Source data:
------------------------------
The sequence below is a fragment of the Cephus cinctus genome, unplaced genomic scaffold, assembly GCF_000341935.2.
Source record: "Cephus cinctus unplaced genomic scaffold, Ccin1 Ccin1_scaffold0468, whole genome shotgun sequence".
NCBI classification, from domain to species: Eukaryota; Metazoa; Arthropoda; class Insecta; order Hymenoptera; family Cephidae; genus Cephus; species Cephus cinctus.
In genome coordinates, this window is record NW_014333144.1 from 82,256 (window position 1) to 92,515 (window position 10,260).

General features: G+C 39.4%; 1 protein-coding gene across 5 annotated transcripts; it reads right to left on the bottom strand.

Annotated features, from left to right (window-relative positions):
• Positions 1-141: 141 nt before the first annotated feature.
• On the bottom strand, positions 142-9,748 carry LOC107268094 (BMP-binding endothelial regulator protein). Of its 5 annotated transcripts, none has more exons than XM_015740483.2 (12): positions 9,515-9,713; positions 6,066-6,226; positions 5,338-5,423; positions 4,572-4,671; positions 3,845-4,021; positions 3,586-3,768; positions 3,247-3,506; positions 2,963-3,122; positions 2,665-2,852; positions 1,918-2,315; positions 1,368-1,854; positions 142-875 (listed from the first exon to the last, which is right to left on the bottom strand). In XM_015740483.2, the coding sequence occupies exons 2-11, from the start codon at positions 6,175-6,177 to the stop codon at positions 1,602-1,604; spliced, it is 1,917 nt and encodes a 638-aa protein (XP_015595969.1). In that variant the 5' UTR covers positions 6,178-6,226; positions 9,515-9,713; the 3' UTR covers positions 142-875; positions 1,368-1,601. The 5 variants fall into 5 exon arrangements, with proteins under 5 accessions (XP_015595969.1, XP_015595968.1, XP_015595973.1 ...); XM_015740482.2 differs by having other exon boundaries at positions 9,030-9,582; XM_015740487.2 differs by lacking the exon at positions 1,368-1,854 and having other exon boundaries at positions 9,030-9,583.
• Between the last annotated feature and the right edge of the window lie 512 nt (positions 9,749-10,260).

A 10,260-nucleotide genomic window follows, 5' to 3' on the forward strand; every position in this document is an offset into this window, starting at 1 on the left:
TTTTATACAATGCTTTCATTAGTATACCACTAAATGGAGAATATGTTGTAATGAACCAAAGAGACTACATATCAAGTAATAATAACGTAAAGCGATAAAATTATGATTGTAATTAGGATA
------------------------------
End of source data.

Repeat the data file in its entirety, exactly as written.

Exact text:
The sequence below is a fragment of the Cephus cinctus genome, unplaced genomic scaffold, assembly GCF_000341935.2.
Source record: "Cephus cinctus unplaced genomic scaffold, Ccin1 Ccin1_scaffold0468, whole genome shotgun sequence".
NCBI classification, from domain to species: Eukaryota; Metazoa; Arthropoda; class Insecta; order Hymenoptera; family Cephidae; genus Cephus; species Cephus cinctus.
In genome coordinates, this window is record NW_014333144.1 from 82,256 (window position 1) to 92,515 (window position 10,260).

General features: G+C 39.4%; 1 protein-coding gene across 5 annotated transcripts; it reads right to left on the bottom strand.

Annotated features, from left to right (window-relative positions):
• Positions 1-141: 141 nt before the first annotated feature.
• On the bottom strand, positions 142-9,748 carry LOC107268094 (BMP-binding endothelial regulator protein). Of its 5 annotated transcripts, none has more exons than XM_015740483.2 (12): positions 9,515-9,713; positions 6,066-6,226; positions 5,338-5,423; positions 4,572-4,671; positions 3,845-4,021; positions 3,586-3,768; positions 3,247-3,506; positions 2,963-3,122; positions 2,665-2,852; positions 1,918-2,315; positions 1,368-1,854; positions 142-875 (listed from the first exon to the last, which is right to left on the bottom strand). In XM_015740483.2, the coding sequence occupies exons 2-11, from the start codon at positions 6,175-6,177 to the stop codon at positions 1,602-1,604; spliced, it is 1,917 nt and encodes a 638-aa protein (XP_015595969.1). In that variant the 5' UTR covers positions 6,178-6,226; positions 9,515-9,713; the 3' UTR covers positions 142-875; positions 1,368-1,601. The 5 variants fall into 5 exon arrangements, with proteins under 5 accessions (XP_015595969.1, XP_015595968.1, XP_015595973.1 ...); XM_015740482.2 differs by having other exon boundaries at positions 9,030-9,582; XM_015740487.2 differs by lacking the exon at positions 1,368-1,854 and having other exon boundaries at positions 9,030-9,583.
• Between the last annotated feature and the right edge of the window lie 512 nt (positions 9,749-10,260).

A 10,260-nucleotide genomic window follows, 5' to 3' on the forward strand; every position in this document is an offset into this window, starting at 1 on the left:
TTTTATACAATGCTTTCATTAGTATACCACTAAATGGAGAATATGTTGTAATGAACCAAAGAGACTACATATCAAGTAATAATAACGTAAAGCGATAAAATTATGATTGTAATTAGGATA